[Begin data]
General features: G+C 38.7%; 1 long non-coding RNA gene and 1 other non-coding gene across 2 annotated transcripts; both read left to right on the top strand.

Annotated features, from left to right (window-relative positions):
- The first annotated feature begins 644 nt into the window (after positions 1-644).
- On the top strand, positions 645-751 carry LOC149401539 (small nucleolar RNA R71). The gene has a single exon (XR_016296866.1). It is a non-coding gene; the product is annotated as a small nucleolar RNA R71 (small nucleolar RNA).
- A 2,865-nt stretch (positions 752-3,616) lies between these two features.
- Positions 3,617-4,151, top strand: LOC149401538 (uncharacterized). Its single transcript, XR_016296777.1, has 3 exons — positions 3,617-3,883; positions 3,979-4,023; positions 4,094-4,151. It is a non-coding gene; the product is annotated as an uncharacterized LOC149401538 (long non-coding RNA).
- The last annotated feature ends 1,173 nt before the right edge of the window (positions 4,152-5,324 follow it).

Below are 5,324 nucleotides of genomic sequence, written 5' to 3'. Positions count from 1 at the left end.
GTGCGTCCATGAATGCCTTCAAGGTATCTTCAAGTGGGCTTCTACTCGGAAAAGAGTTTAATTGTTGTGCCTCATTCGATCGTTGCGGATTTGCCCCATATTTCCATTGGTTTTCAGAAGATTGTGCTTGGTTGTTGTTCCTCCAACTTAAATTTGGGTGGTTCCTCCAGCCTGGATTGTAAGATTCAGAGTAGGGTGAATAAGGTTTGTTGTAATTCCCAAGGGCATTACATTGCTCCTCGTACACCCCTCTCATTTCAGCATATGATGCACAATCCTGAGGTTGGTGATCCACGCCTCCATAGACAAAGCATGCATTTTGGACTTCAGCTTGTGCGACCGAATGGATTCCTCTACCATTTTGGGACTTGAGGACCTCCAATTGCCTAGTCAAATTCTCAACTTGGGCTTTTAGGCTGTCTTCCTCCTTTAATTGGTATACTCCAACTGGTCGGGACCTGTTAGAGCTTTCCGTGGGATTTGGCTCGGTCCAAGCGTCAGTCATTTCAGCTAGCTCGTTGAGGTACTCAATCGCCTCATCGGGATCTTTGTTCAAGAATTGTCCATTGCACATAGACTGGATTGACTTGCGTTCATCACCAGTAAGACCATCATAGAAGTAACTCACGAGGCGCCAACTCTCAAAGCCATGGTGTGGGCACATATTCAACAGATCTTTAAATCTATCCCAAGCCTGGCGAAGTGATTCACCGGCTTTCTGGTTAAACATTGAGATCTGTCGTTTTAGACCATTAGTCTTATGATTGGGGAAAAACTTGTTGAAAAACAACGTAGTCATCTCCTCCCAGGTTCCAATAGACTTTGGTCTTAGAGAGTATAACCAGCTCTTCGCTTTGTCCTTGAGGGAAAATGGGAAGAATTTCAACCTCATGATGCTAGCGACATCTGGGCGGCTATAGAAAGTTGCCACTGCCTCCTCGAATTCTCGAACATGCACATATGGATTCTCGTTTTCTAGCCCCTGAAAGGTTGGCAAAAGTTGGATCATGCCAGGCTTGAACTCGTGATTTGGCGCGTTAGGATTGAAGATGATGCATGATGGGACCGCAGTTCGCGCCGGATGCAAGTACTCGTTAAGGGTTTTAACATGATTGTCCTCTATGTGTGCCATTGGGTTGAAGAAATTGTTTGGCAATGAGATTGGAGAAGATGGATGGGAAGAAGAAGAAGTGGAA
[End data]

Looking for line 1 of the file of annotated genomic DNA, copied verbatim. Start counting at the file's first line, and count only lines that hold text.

General features: G+C 38.7%; 1 long non-coding RNA gene and 1 other non-coding gene across 2 annotated transcripts; both read left to right on the top strand.